In May, however, I moved back to my old flat with a new love for real food, and rejoined my old gym – signing myself straight up to Matt’s programme to pick up where I’d left off. And here’s the science bit. Here are the numbers – and I know they won’t make sense yet, but I promise, all will become clear:
|Start||Week 2||Week 4||Week 6||Week 8|
|Skeletal Muscle (%)||22.2||23.1||23.1||23.9||25.1|
|Total Fat (%)||49.6||47.9||47.5||46.3||44.2|
|Metabolic Rate (rest)||1578||1557||1532||1539||1540|
|Measured Walk||6 visits||6 visits||7 visits||7 visits|
So – what on earth does that mean?
BMI – Your BMI (Body Mass Index) takes your weight and height, and works out roughly whether you’re underweight, normal, overweight, or obese – you can work yours out here. There are, obviously, issues with using your BMI alone – because if you happen to be a bodybuilder, you’ll no doubt weigh far more than your BMI allows for your height, despite being a fitness machine – but with the rest of these measures in mind, it’s a handy tool.
Skeletal Muscle – That’s basically what it says – muscle. We love muscle. We’re trying to get this number up.
Total Fat – As above, that’s the amount of fat – and we’re trying to bring that down.
Visceral Fat – Okay, this stuff is a bit scary. According to Matt, ‘visceral fat is the fat that surrounds the major organs; the body requires a certain amount to act as a shock absorber to stop the organs rattling around and to insulate – keeping the core body temperature at an even level. Too much visceral fat impairs the ability of those organs to function, which could lead to heart disease or type 2 diabetes.’ Eww. A healthy level is between 1 and 9.
Metabolic Rate – That’s how many calories I need to consume every day, assuming I don’t get out of bed. Here’s a site where you can work out yours. If, like me, you do actually have to get out of bed, then you have to factor in the calories you’re burning over the course of the day – and eat to compensate for them.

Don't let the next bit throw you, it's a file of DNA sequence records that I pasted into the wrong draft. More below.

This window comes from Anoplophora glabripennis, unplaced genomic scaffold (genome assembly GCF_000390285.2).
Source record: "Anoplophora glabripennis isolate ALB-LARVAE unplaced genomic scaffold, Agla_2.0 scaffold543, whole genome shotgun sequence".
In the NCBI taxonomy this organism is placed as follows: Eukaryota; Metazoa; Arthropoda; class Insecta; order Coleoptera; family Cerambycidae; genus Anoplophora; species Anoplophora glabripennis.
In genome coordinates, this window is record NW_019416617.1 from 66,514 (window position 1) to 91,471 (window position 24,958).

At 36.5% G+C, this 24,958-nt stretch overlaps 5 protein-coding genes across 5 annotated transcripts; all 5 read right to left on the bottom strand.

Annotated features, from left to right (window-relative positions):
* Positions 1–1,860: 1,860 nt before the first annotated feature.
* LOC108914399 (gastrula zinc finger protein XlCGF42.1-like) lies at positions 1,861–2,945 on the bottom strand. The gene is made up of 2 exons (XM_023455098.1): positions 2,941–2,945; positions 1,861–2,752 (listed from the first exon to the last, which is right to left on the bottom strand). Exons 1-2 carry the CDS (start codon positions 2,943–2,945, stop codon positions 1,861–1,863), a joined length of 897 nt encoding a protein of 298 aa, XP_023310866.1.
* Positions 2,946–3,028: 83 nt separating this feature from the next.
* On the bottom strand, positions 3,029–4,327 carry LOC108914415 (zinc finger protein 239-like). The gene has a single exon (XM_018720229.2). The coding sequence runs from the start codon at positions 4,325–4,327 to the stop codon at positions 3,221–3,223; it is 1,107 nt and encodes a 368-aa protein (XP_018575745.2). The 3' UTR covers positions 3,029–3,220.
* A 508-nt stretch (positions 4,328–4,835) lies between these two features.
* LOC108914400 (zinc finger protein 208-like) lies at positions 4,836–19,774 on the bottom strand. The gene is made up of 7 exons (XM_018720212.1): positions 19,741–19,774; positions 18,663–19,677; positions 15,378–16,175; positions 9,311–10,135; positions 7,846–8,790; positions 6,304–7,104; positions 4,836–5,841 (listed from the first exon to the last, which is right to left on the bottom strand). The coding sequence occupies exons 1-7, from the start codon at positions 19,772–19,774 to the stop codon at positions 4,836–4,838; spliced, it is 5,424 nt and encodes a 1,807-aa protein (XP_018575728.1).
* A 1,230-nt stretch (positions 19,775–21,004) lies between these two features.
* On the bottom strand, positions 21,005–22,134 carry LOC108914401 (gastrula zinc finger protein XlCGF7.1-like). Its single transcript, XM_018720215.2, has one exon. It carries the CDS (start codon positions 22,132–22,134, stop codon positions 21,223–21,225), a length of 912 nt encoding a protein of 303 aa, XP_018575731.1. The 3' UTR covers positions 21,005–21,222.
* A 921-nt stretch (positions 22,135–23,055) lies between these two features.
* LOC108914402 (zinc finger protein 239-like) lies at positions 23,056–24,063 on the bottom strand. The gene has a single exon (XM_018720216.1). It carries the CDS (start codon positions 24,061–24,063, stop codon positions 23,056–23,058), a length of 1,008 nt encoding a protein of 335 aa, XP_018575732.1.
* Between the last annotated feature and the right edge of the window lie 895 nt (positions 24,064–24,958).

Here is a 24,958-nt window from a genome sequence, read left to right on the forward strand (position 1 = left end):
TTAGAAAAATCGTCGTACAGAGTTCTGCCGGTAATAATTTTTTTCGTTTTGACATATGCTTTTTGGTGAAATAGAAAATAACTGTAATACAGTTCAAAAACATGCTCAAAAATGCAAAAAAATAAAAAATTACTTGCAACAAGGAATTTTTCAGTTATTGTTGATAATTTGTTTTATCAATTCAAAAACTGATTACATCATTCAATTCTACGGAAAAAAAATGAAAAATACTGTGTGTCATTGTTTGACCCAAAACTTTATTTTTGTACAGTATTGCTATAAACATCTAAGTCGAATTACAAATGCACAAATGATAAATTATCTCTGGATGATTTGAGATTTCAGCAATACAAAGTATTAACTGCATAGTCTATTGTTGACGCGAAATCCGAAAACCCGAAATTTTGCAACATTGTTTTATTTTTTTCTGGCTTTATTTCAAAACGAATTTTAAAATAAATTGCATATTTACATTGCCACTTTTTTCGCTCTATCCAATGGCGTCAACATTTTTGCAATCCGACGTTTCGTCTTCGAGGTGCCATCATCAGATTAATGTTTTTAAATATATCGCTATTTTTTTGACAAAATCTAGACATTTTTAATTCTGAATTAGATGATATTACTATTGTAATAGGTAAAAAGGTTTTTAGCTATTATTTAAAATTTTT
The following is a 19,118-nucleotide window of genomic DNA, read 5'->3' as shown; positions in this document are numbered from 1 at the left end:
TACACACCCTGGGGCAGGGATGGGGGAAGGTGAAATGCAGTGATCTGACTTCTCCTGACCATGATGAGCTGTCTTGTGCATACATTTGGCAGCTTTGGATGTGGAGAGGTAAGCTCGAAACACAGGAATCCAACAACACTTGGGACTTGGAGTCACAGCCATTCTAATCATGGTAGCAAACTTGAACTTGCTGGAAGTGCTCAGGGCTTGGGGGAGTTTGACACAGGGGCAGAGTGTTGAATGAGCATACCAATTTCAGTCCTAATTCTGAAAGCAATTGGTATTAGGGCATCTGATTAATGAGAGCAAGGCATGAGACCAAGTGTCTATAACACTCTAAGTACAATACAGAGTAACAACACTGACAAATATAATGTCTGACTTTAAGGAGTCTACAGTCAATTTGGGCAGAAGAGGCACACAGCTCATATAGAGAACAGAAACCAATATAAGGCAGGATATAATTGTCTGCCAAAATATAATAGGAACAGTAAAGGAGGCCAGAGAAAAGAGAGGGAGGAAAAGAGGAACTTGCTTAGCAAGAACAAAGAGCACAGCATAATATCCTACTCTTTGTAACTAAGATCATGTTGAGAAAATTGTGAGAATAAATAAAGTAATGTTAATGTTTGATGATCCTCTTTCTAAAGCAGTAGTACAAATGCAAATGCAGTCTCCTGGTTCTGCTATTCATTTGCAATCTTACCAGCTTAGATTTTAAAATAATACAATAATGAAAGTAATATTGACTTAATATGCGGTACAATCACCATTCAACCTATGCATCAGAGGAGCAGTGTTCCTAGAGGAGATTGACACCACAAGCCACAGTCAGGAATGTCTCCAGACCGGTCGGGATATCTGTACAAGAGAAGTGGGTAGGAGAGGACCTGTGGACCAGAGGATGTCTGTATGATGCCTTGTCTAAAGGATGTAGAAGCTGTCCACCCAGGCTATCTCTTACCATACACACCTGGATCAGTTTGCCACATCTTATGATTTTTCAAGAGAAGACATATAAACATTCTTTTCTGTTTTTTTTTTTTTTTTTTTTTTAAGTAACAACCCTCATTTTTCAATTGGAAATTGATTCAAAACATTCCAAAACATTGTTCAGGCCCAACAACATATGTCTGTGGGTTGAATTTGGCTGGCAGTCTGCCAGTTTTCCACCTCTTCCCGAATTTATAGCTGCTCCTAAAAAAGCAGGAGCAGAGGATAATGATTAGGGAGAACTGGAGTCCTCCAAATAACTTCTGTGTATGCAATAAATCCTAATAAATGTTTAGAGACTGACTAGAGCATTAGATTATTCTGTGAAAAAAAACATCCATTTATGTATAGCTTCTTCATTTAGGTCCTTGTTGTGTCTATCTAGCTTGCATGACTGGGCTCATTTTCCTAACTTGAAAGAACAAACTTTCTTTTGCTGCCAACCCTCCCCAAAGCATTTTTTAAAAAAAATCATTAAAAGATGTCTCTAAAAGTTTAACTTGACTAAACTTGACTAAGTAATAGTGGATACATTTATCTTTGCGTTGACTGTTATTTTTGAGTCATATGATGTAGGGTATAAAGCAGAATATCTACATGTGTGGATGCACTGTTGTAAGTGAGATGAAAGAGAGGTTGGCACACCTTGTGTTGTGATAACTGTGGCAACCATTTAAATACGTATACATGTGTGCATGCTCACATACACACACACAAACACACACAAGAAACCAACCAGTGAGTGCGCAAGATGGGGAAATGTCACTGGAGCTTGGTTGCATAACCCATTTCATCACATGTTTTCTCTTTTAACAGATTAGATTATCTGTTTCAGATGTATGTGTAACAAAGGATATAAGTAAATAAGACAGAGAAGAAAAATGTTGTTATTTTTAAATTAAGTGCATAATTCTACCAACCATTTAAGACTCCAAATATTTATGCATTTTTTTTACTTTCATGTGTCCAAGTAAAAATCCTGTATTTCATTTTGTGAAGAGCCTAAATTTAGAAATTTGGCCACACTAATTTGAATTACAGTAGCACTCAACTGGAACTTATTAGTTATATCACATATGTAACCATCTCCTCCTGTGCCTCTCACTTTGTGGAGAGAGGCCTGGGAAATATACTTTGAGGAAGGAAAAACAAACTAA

Measured Walk – The number of times I did the 60-90 minutes of walking in the two weeks between weigh-ins.
Now that’s cleared up – what do these numbers show in my case?
You might remember that I had some reservations when, in Week 4 (after handing over a week’s food diary) I found out that I needed to eat more. Significantly more. Because if you look at the numbers above, you can see that in the fortnight I wasn’t eating enough, I gained absolutely no muscle, and lost only a smidge of fat. And the moral of that story – not eating will NOT make you hot. So don’t even try it.
Following my nutritional analysis, I started eating the right amount of calories, and I’ll be honest – I found it difficult. I had to significantly gear up the good carbs and proteins, and for a few days I was full ALL THE TIME. It wasn’t comfortable, but after a week or so, my appetite had gone into overdrive, and suddenly I was hungry a lot – but when I was hungry, I ate. Good times.
By Week 6, I fully expected to have gained weight, because I was eating near enough constantly – but as you can see, I’d hit a plateau weight-wise. However, I’d gained muscle and lost fat – so I was back on track, with my body adjusting to my newfound munching. And that brings us bang up to date, here at Week 8. Not gonna lie – this was an exciting one for me.
I was nervous before the weigh-in, because – for the first time – I felt like I’d hit on the perfect balance of food and exercise. It hasn’t even felt like I’ve been on a diet, because I’ve been eating plenty, not restricting myself, and even having the occasional glass of wine, so I desperately, desperately wanted this to be the perfect way to get fit – because frankly, it’s easy. Really easy.
And as you can see – it rocked. Muscle up, fat down, visceral fat down – this programme does everything it should, without me even feeling like I’m on a diet. And the upshot is that I’ve lost 16lbs of pure fat in 8 weeks – so while I’m always going to stand by the fact that there’s no such thing as a quick fix, I think you’ll agree that’s hardly slow. You’ll have to forgive me if I’m a bit like a cheerleader on speed, but I am delighted. Because after a whole life of being Fat Girl, PhD, it suddenly all makes sense – and I desperately want to share this with anyone and everyone that’s uncomfortable with their weight.
I’ve been doing this long enough now to know what works – and it’s great, after all this time, to finally have the numbers to back it up. So now I want to share what I’ve learned, and get you guys involved. That’s why, with Matt’s help, I’ll be posting all sorts of recipes, meal plans, exercise tools and all sorts of other exciting things (as well as my own results) on this blog from now on – meaning that you can join me in getting fit, healthy, and happy, whilst eating great food and enjoying an exercise plan that fits in perfectly with my (very busy) life.
Anyone can do it – so are you in, or are you out?